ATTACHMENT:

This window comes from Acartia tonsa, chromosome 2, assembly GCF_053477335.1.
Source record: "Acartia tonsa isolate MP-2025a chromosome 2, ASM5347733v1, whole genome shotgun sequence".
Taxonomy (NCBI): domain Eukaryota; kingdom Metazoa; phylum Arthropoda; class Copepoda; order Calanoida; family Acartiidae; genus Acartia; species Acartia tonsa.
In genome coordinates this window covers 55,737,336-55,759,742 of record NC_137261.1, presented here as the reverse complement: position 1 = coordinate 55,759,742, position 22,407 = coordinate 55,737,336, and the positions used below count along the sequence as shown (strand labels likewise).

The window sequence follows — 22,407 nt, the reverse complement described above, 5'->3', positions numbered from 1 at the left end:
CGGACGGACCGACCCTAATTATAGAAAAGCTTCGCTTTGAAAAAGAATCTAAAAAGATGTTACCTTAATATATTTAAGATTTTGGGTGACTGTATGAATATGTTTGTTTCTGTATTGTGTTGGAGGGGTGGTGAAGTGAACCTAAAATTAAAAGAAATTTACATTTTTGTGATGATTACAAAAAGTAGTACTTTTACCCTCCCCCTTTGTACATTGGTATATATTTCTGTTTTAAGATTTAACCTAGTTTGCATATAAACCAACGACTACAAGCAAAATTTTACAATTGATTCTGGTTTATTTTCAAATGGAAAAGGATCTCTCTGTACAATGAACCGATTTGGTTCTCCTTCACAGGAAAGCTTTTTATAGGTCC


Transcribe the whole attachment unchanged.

This window comes from Acartia tonsa, chromosome 2, assembly GCF_053477335.1.
Source record: "Acartia tonsa isolate MP-2025a chromosome 2, ASM5347733v1, whole genome shotgun sequence".
Taxonomy (NCBI): domain Eukaryota; kingdom Metazoa; phylum Arthropoda; class Copepoda; order Calanoida; family Acartiidae; genus Acartia; species Acartia tonsa.
In genome coordinates this window covers 55,737,336-55,759,742 of record NC_137261.1, presented here as the reverse complement: position 1 = coordinate 55,759,742, position 22,407 = coordinate 55,737,336, and the positions used below count along the sequence as shown (strand labels likewise).

The window sequence follows — 22,407 nt, the reverse complement described above, 5'->3', positions numbered from 1 at the left end:
CGGACGGACCGACCCTAATTATAGAAAAGCTTCGCTTTGAAAAAGAATCTAAAAAGATGTTACCTTAATATATTTAAGATTTTGGGTGACTGTATGAATATGTTTGTTTCTGTATTGTGTTGGAGGGGTGGTGAAGTGAACCTAAAATTAAAAGAAATTTACATTTTTGTGATGATTACAAAAAGTAGTACTTTTACCCTCCCCCTTTGTACATTGGTATATATTTCTGTTTTAAGATTTAACCTAGTTTGCATATAAACCAACGACTACAAGCAAAATTTTACAATTGATTCTGGTTTATTTTCAAATGGAAAAGGATCTCTCTGTACAATGAACCGATTTGGTTCTCCTTCACAGGAAAGCTTTTTATAGGTCC